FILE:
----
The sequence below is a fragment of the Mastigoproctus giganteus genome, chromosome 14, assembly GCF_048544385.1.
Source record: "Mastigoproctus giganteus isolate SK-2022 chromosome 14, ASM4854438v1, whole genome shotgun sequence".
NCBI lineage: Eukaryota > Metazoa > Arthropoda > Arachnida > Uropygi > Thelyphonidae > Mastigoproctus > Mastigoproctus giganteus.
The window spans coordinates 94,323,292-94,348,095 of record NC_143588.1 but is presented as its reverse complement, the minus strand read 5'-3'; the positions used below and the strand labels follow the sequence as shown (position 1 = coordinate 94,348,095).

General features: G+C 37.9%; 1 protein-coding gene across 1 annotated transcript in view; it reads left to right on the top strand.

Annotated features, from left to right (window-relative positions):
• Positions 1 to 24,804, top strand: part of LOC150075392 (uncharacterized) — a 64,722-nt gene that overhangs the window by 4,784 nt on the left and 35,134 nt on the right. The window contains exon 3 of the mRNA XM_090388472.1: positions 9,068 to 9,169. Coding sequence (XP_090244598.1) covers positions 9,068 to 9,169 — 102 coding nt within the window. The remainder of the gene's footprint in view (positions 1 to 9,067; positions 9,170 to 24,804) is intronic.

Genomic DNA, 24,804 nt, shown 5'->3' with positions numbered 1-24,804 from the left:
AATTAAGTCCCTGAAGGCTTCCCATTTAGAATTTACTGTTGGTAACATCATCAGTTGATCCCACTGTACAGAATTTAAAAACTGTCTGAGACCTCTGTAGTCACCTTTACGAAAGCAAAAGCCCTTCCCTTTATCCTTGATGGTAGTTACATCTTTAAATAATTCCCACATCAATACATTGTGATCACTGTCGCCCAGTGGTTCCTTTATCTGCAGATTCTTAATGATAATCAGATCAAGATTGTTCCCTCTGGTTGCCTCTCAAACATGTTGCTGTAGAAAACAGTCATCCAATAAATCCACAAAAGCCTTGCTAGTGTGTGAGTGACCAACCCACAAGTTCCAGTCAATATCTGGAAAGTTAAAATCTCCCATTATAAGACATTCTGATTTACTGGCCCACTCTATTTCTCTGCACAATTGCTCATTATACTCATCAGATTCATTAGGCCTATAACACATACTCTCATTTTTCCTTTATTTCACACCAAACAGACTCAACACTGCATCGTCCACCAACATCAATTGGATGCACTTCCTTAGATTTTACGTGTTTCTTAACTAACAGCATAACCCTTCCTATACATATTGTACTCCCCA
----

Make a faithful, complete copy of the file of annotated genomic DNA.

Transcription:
The sequence below is a fragment of the Mastigoproctus giganteus genome, chromosome 14, assembly GCF_048544385.1.
Source record: "Mastigoproctus giganteus isolate SK-2022 chromosome 14, ASM4854438v1, whole genome shotgun sequence".
NCBI lineage: Eukaryota > Metazoa > Arthropoda > Arachnida > Uropygi > Thelyphonidae > Mastigoproctus > Mastigoproctus giganteus.
The window spans coordinates 94,323,292-94,348,095 of record NC_143588.1 but is presented as its reverse complement, the minus strand read 5'-3'; the positions used below and the strand labels follow the sequence as shown (position 1 = coordinate 94,348,095).

General features: G+C 37.9%; 1 protein-coding gene across 1 annotated transcript in view; it reads left to right on the top strand.

Annotated features, from left to right (window-relative positions):
• Positions 1 to 24,804, top strand: part of LOC150075392 (uncharacterized) — a 64,722-nt gene that overhangs the window by 4,784 nt on the left and 35,134 nt on the right. The window contains exon 3 of the mRNA XM_090388472.1: positions 9,068 to 9,169. Coding sequence (XP_090244598.1) covers positions 9,068 to 9,169 — 102 coding nt within the window. The remainder of the gene's footprint in view (positions 1 to 9,067; positions 9,170 to 24,804) is intronic.

Genomic DNA, 24,804 nt, shown 5'->3' with positions numbered 1-24,804 from the left:
AATTAAGTCCCTGAAGGCTTCCCATTTAGAATTTACTGTTGGTAACATCATCAGTTGATCCCACTGTACAGAATTTAAAAACTGTCTGAGACCTCTGTAGTCACCTTTACGAAAGCAAAAGCCCTTCCCTTTATCCTTGATGGTAGTTACATCTTTAAATAATTCCCACATCAATACATTGTGATCACTGTCGCCCAGTGGTTCCTTTATCTGCAGATTCTTAATGATAATCAGATCAAGATTGTTCCCTCTGGTTGCCTCTCAAACATGTTGCTGTAGAAAACAGTCATCCAATAAATCCACAAAAGCCTTGCTAGTGTGTGAGTGACCAACCCACAAGTTCCAGTCAATATCTGGAAAGTTAAAATCTCCCATTATAAGACATTCTGATTTACTGGCCCACTCTATTTCTCTGCACAATTGCTCATTATACTCATCAGATTCATTAGGCCTATAACACATACTCTCATTTTTCCTTTATTTCACACCAAACAGACTCAACACTGCATCGTCCACCAACATCAATTGGATGCACTTCCTTAGATTTTACGTGTTTCTTAACTAACAGCATAACCCTTCCTATACATATTGTACTCCCCA